For the 6th annual Richmond Dance Festival’s finale, the third weekend’s performance on May 10 and 11 sported heartwrenching and joyous solos. The first show incorporated many different forms of dance, and the second show strongly hosted a majority of modern duets and company pieces. The final weekend differed only in terms of the number of people performing on stage, and was the strongest weekend yet, featuring some of my favorite solos to date.
“A Solo for 206 Performers,” Choreographed and performed by Michelle Koppl
With a title that tips its hat to the exact number of bones in the human body, Koppl made me uncomfortable in the most pleasant way possible. In Koppl’s words, her solo “explores the relationship between the mind and the body in motion,” and I could feel her breathe as she performed. At one point, she turned to the crowd and slowly scanned the audience with wide eyes and an open mouth; a haunting scene still vivid as day.
“Shape in Water,”Choreographed and performed by Allen Xing
Xing is a one of those dancers you imagine when you picture a dancing career. He has travelled and studied in various parts of the globe, and he has performed in many more. Currently based in Baltimore, Xing brought this immersive solo to Richmond. It is a performance reminiscent of water, lit with five blue spotlights at alternating spots on the stage, giving the image of Xing dancing underwater. His most spectacular move was a jump split with a four-foot vertical.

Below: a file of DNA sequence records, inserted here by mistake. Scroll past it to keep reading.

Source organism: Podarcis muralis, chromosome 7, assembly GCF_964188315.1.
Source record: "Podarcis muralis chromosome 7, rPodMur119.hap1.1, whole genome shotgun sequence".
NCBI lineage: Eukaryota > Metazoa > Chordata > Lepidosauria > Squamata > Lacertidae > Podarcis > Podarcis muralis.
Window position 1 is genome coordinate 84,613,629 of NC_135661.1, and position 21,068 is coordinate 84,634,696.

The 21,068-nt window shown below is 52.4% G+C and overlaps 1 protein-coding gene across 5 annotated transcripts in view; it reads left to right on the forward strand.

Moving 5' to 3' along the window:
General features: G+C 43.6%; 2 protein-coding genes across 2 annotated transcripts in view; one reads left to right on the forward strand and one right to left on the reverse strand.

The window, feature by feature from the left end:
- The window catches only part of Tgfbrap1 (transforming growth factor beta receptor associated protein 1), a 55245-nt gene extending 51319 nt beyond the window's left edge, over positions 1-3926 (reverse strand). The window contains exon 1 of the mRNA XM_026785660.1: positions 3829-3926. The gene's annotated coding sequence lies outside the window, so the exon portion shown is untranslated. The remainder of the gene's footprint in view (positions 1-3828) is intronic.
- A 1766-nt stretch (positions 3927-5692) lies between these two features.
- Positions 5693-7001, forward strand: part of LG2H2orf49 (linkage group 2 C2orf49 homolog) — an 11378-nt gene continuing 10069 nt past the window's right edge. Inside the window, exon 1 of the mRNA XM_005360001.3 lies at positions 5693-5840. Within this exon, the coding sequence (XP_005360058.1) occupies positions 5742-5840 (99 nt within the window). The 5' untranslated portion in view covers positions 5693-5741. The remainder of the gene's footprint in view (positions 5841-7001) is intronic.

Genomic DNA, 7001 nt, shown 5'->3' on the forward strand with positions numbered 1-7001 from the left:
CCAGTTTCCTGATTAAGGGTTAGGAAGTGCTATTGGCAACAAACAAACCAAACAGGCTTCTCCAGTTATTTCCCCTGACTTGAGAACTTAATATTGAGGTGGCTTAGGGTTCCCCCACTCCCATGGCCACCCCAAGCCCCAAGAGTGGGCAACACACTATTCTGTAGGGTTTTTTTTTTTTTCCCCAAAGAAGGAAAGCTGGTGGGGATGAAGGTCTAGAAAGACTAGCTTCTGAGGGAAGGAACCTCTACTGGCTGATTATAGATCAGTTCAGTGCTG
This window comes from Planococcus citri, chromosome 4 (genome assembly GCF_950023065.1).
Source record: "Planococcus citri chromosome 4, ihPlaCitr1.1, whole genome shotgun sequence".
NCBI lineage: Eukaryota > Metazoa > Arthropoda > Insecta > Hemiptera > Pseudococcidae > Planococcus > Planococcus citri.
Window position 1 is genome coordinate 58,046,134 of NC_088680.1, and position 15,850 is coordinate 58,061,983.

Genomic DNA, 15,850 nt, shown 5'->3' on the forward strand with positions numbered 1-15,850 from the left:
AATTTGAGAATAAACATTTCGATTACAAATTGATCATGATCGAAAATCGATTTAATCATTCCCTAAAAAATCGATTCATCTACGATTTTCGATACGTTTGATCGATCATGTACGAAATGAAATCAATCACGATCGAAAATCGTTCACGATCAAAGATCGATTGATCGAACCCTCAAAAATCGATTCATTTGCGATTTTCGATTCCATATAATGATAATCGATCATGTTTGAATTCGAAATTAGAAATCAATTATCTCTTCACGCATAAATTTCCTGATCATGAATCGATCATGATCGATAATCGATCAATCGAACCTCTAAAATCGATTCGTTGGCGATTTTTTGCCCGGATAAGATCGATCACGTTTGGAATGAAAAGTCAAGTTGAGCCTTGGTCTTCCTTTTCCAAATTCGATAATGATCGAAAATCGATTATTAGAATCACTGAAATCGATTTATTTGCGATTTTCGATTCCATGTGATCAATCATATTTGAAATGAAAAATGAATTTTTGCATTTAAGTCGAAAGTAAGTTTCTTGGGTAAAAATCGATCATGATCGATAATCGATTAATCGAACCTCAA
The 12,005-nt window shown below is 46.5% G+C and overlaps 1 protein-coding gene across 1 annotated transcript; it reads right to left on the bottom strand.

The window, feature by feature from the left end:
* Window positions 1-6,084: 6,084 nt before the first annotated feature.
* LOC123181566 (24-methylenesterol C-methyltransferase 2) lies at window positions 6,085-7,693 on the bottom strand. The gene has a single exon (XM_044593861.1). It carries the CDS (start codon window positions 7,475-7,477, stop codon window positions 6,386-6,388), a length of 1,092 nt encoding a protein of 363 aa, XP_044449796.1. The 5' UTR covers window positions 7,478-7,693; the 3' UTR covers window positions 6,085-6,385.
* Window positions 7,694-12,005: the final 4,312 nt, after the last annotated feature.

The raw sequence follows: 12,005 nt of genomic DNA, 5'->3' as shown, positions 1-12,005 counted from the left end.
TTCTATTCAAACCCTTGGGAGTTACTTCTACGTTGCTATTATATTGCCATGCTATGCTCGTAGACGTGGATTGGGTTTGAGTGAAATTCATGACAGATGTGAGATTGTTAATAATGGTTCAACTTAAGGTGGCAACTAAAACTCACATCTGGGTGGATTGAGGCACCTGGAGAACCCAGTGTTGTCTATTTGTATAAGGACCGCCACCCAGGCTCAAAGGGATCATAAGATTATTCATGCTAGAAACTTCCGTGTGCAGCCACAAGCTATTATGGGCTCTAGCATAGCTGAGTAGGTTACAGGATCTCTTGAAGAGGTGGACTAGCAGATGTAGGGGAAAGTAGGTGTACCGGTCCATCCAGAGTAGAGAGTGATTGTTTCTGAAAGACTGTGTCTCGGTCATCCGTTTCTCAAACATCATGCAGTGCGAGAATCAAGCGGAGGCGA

“Midnight Margarita,”Choreographed and performed by Kayla Xavier
This half performance art/half modern dance solo was served to the audience as comic relief. Most audiences and even dancers can have an air of pretentiousness about them, and Xavier tears it all down with one piece. Acting as an intoxicated partygoer who just arrives home, the dance was full of laughs as Xavier mimed pouring herself another glass, vomiting, and literally spinning out of control. Her entire performance was lit by a lone spotlight, and it just felt right.
“Singkilan,”Choreographed by Dhol Tuason and performed by Sayaw! Diversity
Taking a reprieve from the solos of the final weekend of the 2019 Richmond Dance Festival, the production’s final piece of the night was a group piece featuring over 20 performers. “Singkilan” is a traditional Filipino dance, broken into three sections comprised of three sets of performers. From young to old, Filipino men and women showed Richmond a rich culture that rarely gets the spotlight. More of this please.
With the conclusion of the Richmond Dance Festival, Dogtown Dance Theatre’s annual programming comes to a close. The 2019 Dogtown Presenter’s Series will take place this September, and it will be feature one local choreographer, who has yet to be announced. Find out more at dogtowndancetheatre.com.
Top Photo by Dave Parrish